That’s the sound of Joe Lieberman who’s bitching and moaning about how so many Democrats aren’t supporting him in his Senatorial re-election bid. There’s an editorial in the Washington Post today that’s a sort of excellent footnote to David Broder’s Op-Ed piece on the 18th about Joe Lieberman’s apparent anger over the fact that he has a Democratic challenger for his seat. In Broder’s article, it sounds like Liebermann would do away with the primary process if he could. His feeling is that since he’s a “popular incumbent Democrat,” he should basically just be given his seat. Sorry, Joe. Don’t work like that.
Joe’s challenger, Ned Lamont, was (according to Broder) “infuriated” with Lieberman’s contention that those who were critical of the Iraq war were “undermining the president,” [sic]. Lamont’s rebuttal to that comment was to launch his own Senatorial campaign. From Broder’s article: “”My opponent says it broke Democratic unity,” Lieberman said. “Well, dammit, I wasn’t thinking about Democratic unity. It was a moment to put the national interest above partisan interest.” Lieberman then went on to talk about how the Democratic party has to accept different views on things instead of everyone being in lock-step, etc. etc. etc…
Here’s the thing, Joe… Can I call you Joe? OK, here’s the thing… There are two very visible Democratic Senators at the moment who supposedly “support the war,” which I am now going to start calling an occupation since I have been convinced by Thom Hartman that the “Iraq War” was, indeed, finished on the day that Bush declared that “major combat operations have ended.” That was the end of the war — leaders killed or jailed, military defeated, etc. End of the “war,” start of the “occupation.” Exactly. So here we have two very visible Democratic Senators — Joe Lieberman and Hillary Clinton — claiming that they support the war. I have problems with each of them. With each of you, Joe (I’ll talk to Hillary later). It is one thing to say you support the “war.” It is another to say that anyone who doesn’t agree with you is “undermining the president.” Well, I have a problem with that word… Undermining… See, it’s a Hannity word. It’s a Limbaugh word. It’s a right-wing word. And then there’s the matter of your questionable voting record in the Senate and your public distortions of that record. It seems every time you open your mouth, we hear a Republican. And there’s nothing wrong with that if that’s what the people of your state want. So why not just stop whining and complaining and accept that you have a challenger who might not agree with you. Isn’t it the right of the people to decide whether or not they want someone who supports the occupation representing them? As for Hillary, I find it odd that she’s trying to tell all the Democrats to step in line behind her, and you’re telling them that “Democratic unity” is a dirty word.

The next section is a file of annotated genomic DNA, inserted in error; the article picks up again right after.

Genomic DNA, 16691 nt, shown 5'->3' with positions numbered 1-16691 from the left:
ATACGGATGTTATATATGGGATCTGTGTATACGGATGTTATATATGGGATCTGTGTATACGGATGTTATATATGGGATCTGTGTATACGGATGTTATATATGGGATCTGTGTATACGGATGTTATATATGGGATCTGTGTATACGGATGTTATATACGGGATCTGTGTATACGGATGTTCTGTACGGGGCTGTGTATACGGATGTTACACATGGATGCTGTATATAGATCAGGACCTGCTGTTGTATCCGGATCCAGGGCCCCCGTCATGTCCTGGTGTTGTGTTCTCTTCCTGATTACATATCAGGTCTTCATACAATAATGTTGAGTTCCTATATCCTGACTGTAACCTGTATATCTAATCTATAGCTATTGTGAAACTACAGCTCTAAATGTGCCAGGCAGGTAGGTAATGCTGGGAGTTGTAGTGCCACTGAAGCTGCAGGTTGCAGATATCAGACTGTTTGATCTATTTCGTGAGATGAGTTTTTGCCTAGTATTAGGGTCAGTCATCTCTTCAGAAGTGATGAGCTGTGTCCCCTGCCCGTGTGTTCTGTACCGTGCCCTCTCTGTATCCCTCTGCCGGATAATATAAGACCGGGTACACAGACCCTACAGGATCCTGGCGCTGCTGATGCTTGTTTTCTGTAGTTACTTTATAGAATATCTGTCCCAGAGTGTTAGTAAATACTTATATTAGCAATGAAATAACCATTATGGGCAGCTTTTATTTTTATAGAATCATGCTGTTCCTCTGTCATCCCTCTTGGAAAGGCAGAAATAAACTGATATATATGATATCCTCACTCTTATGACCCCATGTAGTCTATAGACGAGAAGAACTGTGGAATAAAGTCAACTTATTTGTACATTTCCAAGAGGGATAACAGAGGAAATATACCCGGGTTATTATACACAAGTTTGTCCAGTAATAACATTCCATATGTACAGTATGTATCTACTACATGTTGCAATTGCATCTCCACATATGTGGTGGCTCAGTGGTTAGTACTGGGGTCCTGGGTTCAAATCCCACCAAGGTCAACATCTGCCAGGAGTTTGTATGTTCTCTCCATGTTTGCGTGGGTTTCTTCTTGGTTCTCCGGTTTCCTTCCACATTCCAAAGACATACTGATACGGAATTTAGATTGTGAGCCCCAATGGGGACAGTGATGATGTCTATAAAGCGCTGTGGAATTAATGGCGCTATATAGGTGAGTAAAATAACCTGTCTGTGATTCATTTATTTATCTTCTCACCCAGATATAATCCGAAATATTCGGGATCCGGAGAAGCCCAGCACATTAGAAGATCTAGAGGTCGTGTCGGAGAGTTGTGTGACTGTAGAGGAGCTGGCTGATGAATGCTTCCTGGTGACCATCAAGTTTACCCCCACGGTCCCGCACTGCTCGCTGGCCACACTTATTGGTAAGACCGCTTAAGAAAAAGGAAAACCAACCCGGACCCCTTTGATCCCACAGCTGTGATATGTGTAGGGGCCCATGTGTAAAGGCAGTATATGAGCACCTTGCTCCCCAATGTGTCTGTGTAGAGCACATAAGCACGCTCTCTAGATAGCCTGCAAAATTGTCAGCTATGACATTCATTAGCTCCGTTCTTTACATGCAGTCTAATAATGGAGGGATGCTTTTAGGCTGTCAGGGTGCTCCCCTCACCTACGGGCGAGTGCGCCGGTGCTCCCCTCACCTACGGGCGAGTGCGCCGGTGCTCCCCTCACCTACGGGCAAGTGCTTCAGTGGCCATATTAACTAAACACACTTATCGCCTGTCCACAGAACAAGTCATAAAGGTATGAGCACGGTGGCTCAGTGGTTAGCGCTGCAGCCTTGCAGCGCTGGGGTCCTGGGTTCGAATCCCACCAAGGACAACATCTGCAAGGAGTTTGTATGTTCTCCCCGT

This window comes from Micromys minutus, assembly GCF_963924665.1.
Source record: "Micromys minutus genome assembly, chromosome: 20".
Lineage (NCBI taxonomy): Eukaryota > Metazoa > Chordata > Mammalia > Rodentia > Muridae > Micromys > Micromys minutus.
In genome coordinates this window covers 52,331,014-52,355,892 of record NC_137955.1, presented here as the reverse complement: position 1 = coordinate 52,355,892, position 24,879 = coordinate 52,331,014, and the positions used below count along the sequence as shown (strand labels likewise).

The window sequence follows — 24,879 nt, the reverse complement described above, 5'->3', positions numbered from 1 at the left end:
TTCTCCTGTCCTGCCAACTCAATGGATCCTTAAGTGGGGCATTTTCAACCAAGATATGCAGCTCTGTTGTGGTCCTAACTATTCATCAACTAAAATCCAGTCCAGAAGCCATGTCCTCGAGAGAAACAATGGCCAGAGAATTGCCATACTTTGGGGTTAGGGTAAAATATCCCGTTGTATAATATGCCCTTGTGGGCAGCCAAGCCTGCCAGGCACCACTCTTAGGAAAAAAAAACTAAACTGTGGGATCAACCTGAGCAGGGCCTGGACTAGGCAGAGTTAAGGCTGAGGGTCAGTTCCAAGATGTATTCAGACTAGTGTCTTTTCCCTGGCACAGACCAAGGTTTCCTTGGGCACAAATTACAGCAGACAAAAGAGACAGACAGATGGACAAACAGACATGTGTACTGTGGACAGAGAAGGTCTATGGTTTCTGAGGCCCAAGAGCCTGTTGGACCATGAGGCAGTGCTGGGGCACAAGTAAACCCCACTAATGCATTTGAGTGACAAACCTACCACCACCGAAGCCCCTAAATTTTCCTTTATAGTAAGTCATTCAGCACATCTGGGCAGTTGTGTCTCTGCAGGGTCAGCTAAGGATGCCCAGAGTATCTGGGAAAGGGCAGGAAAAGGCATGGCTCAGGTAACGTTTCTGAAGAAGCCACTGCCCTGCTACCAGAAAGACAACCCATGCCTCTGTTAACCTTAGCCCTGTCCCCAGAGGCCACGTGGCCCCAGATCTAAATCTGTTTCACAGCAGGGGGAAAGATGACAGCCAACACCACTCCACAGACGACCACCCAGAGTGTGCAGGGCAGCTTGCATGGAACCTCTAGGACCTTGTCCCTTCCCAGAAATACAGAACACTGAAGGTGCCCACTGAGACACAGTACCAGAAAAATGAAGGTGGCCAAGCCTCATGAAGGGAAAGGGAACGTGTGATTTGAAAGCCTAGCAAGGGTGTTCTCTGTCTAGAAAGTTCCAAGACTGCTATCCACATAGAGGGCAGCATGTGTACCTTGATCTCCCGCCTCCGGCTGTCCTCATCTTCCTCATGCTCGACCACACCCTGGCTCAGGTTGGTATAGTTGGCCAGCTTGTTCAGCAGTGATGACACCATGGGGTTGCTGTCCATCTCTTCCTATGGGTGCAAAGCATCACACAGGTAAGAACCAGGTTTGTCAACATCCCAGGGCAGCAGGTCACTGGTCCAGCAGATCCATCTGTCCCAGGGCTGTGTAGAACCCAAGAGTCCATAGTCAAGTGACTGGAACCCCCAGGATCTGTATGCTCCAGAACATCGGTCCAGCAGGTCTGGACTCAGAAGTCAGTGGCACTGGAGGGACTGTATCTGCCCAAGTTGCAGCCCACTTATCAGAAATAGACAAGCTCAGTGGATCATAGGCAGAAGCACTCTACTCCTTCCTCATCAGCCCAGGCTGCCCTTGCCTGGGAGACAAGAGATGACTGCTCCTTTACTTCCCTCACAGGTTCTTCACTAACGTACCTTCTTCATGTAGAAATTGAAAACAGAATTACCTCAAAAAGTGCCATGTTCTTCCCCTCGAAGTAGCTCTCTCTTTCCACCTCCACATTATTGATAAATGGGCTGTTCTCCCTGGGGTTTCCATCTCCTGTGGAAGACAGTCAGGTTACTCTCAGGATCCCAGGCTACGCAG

It’s all very confusing, and I think the problem is the times we’re in. These are times where, to save the planet, to save the US, to save the middle class, to save our boys and girls overseas, and to possibly save the world from a new nuclear arms race, Democrats need some kind of unity, which is why Lieberman is facing a primary opponent. The question is, what kind of unity should the Democrats have? Where on the scale between left and middle-of-the-road should they reside? As far as I’m concerned, Hillary and the Democratic Leadership Council have been calling the shots in the party for the last several election cycles, and we all know how successful Democrats have been in the new century. As Markos Moulitsas of the Daily Kos noted a couple weeks ago on Meet The Press, “The reason Hillary Clinton isn???t necessarily well liked [as a candidate for president] is because she???s seen as part of the establishment, as part of the people that brought us the troubles that the Democratic Party is suffering today.”
Hillary Clinton and Joe Lieberman are not the future of the Democratic Party according to many Democrats, and not just because they support for the Iraq Occupation. They don’t represent the ingredients — the part of a solution to a strong, unified Democratic party that is capable of inspiring voters and winning elections. And as they say, if you’re not part of the solution, you’re part of the problem. And if you think we’re all wrong, Mr. Lieberman, your energy will be much better spent trying to convince voters that you’re what they want in an elected leader rather than whining to anyone who will listen about the fact that you have a challenger and that Democrats aren’t rallying around your candidacy.